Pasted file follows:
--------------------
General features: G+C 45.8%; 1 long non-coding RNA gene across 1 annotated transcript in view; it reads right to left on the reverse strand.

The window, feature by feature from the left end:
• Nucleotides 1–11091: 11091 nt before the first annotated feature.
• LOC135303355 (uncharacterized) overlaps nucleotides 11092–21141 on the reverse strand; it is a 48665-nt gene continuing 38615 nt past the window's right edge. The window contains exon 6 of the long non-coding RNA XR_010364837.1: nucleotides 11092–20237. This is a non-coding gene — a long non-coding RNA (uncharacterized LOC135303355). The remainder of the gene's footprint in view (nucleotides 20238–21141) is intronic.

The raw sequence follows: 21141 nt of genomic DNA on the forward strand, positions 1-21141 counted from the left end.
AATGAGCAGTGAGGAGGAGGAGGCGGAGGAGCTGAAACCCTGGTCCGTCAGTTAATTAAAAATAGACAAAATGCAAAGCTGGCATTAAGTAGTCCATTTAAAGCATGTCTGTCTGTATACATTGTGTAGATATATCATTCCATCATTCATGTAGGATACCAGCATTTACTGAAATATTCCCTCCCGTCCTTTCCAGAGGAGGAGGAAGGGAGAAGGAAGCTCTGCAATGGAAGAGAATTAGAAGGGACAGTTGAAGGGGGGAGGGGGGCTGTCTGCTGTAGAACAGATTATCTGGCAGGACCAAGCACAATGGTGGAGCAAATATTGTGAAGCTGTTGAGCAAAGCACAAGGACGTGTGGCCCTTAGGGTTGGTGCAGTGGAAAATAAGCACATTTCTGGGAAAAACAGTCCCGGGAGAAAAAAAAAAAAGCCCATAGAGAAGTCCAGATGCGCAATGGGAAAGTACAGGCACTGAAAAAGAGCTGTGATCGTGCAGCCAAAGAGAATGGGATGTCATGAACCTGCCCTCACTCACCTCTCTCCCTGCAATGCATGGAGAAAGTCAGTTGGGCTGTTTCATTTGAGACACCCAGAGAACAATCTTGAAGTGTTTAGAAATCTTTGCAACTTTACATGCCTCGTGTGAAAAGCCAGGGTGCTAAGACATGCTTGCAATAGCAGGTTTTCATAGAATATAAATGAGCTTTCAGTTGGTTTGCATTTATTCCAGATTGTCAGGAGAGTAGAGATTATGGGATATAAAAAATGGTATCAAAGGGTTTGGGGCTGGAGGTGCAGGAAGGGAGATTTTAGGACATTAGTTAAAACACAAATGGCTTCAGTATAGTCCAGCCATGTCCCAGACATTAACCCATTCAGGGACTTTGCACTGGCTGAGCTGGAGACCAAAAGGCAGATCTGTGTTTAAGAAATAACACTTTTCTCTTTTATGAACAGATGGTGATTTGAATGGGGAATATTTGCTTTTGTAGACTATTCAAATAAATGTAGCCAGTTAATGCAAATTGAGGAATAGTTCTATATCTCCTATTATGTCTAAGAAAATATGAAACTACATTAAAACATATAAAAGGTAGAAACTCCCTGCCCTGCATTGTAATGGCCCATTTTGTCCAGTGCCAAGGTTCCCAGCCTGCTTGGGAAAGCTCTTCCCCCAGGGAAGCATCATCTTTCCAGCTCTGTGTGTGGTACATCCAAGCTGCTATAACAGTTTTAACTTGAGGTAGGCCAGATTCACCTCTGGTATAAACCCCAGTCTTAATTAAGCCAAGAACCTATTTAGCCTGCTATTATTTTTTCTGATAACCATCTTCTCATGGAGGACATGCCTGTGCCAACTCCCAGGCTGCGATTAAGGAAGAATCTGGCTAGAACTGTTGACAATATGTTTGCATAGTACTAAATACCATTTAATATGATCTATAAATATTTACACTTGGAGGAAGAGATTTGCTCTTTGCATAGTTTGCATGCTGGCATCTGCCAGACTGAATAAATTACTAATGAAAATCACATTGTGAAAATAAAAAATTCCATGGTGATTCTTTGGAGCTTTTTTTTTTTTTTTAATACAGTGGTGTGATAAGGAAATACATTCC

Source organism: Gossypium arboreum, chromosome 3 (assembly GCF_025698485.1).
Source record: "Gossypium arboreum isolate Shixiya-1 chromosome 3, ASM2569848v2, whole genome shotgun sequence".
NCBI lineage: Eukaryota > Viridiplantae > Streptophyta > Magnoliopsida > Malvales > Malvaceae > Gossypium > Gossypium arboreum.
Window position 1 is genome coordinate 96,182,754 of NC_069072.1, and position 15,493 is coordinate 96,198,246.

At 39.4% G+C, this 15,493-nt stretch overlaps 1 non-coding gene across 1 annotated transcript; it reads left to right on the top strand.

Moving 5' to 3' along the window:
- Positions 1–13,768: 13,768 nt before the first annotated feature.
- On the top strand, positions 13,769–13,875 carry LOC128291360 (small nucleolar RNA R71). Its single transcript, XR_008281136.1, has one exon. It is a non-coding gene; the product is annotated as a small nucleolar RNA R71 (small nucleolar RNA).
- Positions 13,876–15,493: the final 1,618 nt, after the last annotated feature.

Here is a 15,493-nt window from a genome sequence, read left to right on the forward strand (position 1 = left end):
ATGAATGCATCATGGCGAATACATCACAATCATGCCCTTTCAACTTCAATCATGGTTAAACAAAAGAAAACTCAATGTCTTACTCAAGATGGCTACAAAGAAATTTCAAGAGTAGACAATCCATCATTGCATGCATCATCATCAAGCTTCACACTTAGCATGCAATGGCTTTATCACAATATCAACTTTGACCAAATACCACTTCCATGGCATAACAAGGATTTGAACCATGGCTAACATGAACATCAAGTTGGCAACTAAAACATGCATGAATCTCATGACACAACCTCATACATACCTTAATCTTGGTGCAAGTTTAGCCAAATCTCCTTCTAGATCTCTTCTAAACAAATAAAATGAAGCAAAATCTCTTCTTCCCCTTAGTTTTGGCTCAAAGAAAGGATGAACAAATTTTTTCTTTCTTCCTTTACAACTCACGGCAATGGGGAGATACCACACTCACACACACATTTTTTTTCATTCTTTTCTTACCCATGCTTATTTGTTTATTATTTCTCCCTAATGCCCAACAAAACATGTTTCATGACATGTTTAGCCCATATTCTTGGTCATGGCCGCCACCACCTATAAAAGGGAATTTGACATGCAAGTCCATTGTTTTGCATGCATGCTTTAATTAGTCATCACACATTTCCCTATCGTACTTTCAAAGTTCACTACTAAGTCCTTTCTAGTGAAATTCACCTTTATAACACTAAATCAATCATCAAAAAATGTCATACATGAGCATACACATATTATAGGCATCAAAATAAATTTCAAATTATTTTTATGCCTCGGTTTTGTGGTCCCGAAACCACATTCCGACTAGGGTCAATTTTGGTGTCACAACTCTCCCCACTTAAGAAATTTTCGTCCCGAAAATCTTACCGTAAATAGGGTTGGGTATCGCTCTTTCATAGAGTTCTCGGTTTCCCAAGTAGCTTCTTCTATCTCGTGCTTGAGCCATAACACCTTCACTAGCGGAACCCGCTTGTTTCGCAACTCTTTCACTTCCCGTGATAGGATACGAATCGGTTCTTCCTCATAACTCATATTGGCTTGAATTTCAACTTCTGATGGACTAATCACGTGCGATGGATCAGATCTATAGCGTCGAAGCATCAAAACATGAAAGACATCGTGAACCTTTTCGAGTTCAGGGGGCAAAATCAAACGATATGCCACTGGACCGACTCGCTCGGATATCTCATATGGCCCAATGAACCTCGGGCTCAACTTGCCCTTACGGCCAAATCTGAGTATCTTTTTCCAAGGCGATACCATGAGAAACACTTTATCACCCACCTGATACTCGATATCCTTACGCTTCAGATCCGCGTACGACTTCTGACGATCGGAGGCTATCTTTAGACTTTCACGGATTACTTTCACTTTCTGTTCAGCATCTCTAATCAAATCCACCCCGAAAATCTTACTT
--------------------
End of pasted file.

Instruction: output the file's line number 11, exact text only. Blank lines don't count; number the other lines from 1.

At 39.4% G+C, this 15,493-nt stretch overlaps 1 non-coding gene across 1 annotated transcript; it reads left to right on the top strand.